This clients once busy hectic life with too much to do is now a life she can enjoy with all the help LifeWorx was able to provide. LifeWorx takes the time to understand your individual needs and provides the best services for you that can range from nanny care, to housekeeping, to personal assistants and more to can help bring organization and remove stress from your life.
November 18th, 2013 .
A big part of a non-medical elder care expert’s job is often helping elderly people make transitions. More than any other activity, driving is directly linked to a senior citizen’s independence. It takes one back to the days of youth and freedom. But driving privileges must be discussed if your elder is driving erratically or showing bad judgment that can put their life in danger or the lives of others. Having driving difficulties usually come from the natural physical deterioration we all experience as we age. This can include poor vision, reduced hearing, slowed reflexes and many other things that negatively impact our driving ability.
Even if the elder you are caring for is competent behind the steering wheel of a car, having them retested at the Department of Motor Vehicles is not a bad idea if you are concerned.
Here are 5 important questions to answer if you are concerned about your aging parent driving a car.
- Are they a good driver during the day but not at night?
- Do they have 20/20 vision with corrective lenses but have drastically reduced peripheral vision?
- Does your elderly parent do well driving locally but has a hard time at higher speeds or when directions are needed?
- Do they hit curbs, miss turns, or put pedestrians at risk on a regular basis?
- Have they been in a car accident that has been deemed their fault?
If you can answer “yes” to any one of these questions it may be time to seriously consider taking them off the road. But don’t just take away the keys. Be sensitive to the situation and plan on how you are going to take away the keys. Try to involve them in the process.
No longer being able to drive could cause many problems for your elder, such as loss of their primary source of getting places and the ability to easily purchase food and bring it home. They could now find it hard to attend social events or help friends. The loss of being able to drive can also increase their anxiety level due to both real and imagined isolation.
Because giving up driving can be traumatic and greatly impact your aging parent’s daily life it is not something that should be taken lightly. Do you have an elderly parent or loved one who needs help with everyday tasks or just some companionship? LifeWorx can help. All of our Elder Care Experts have over 2 years experience and are fully screened and vetted.Contact us today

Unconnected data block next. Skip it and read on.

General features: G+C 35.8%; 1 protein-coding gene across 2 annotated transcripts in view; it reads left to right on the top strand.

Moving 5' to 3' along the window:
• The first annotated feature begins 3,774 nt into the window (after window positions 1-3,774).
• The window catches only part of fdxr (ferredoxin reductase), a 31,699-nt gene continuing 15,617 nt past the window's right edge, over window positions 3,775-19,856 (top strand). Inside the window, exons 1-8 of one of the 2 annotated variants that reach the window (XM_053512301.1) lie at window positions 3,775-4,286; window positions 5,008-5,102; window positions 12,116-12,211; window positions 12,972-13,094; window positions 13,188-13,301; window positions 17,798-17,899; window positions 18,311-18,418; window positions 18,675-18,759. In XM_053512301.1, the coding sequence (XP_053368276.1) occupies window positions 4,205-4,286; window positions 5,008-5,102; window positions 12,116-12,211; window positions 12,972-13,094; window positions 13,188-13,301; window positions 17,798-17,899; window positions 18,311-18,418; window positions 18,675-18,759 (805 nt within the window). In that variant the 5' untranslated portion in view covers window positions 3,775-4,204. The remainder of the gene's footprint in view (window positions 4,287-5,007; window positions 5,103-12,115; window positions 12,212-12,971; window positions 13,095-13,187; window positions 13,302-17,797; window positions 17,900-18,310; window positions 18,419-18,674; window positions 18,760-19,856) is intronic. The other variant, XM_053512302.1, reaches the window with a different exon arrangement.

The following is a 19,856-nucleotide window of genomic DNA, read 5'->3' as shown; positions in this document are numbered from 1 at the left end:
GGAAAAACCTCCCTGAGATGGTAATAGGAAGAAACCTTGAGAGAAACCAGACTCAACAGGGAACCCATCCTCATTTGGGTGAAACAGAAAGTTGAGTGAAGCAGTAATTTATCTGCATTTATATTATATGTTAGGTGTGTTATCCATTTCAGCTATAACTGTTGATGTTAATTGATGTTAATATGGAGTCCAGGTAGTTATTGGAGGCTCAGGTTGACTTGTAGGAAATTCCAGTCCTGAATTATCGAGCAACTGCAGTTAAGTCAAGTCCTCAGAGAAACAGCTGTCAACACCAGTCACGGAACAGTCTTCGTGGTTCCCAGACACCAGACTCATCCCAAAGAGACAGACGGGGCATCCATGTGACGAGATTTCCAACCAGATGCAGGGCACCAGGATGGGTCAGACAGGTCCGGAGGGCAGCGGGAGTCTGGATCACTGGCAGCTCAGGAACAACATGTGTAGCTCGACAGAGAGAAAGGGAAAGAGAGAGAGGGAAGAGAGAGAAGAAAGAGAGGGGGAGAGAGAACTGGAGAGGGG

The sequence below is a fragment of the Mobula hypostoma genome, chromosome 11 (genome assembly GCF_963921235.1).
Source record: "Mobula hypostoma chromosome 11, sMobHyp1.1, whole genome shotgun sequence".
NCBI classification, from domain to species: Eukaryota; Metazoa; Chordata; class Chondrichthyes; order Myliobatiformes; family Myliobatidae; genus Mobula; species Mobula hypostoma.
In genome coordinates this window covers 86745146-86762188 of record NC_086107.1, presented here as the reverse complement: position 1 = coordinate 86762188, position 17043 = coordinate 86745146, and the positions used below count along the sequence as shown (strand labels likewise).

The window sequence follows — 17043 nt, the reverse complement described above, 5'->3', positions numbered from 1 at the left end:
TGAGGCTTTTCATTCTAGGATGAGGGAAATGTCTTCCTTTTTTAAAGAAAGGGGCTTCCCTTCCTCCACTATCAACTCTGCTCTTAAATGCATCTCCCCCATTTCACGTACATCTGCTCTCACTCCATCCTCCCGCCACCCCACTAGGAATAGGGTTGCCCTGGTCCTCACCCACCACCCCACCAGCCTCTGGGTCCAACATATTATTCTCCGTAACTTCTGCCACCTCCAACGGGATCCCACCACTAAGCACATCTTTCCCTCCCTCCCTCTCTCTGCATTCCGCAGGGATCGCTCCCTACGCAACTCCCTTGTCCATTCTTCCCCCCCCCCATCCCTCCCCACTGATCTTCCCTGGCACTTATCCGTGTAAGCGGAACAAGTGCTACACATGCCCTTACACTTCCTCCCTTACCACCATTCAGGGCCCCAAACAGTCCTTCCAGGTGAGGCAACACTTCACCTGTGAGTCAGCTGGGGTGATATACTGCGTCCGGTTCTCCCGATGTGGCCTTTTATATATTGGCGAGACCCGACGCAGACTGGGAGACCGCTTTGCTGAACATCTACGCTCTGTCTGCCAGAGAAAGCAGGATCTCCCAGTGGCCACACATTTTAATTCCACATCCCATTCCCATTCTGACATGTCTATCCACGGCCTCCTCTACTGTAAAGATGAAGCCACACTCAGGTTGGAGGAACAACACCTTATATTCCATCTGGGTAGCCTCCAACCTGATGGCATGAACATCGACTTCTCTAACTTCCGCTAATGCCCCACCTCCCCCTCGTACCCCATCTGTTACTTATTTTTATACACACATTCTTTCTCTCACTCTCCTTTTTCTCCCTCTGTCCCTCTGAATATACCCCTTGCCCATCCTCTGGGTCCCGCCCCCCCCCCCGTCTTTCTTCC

November 18th, 2013 .
When it comes to hiring a personal assistant, it is important to remember that this is the person that will be organizing you life or helping out with extremely important, perhaps confidential, projects. It’s not just answering phones and canceling appointments. Here are a few steps to follow in order to hire a great personal assistant.
- Make a list of all the duties and expectations you have for the job, especially the tasks that they will perform on a regular basis. Will they be planning events, researching exotic vacations, managing your insurances and bills, working with vendors? Make sure the job description includes these factors, and don’t just assume people applying for the job will know what it entails.
- Personality assessment. Do you want someone young and energetic? Or someone a little older and calmer, and has life experience? Determining this before the interview process will make the search much easier. All in all, you should look for someone who is a problem solver, and the education and professionalism will follow. Having the candidates take a personality assessment questionnaire will give you much insight into how they work with others, independently, and what their strengths and weaknesses are.
- Ask the right questions. During the interview process, it will be important to ask the right kinds of questions. Ask about situational events and behavior. Ask for recent examples of how they have dealt with emergency situations or tight deadlines. The people with proper experience and problem solving skills will have plenty of situations to speak of.
- Second Interview. Once you’ve narrowed down your top two choices, meet with them a second time and maybe even try a trial period to see which one fits the best. Never settle and keep searching until you find someone who compliments you and performs all your tasks exactly how you want them. We also suggest having a second person meet them- whether that be a spouse, friend, or someone else who works in your home. Rushing the search could end badly and then the search has to begin all over again, so the time is worth it to get it right.
You may need a full time personal assistant or just part time. LifeWorx can help you find the right person for what you need.
June 7th, 2013 .
Its summer time, and that means your kids may be starting a new camp. Summer camp is many children’s first taste of independence. For many, it will also be their first experience with homesickness. How do parents help them?
- Involve your child in the process of choosing a camp- this will increase their comfort level once there.
- Discuss what camp will be like before your child leaves so he/she knows what to expect.
- Reach an agreement ahead of time on calling each other.
- Send a note or care package ahead of time to arrive the first day of camp.
- Pack a personal item from home, such as a stuffed animal.
- If they call you in a panic, offer calm reassurance and put the time frame into perspective. Avoid your initial temptation to take the child home early!
- Don’t feel guilty about encouraging your child to stay at camp. Once they adjust, it will be the time of their life- something they will look forward to every year!
These tips will ensure not only your child’s enjoyment, but will help them become more confident and independent!
May 9th, 2013 .
We’ve all heard about the dramatic rescue of Amanda Berry, Gina DeJesus, and Michelle Knight in Cleveland. After being trapped and abused for 10 years, these women are finally free. The story will probably fade away in the news now that they are safe and back with their families- but this is just the beginning for them. They lost 10 years of the lives and now they need to learn how to heal and resume their “new” life.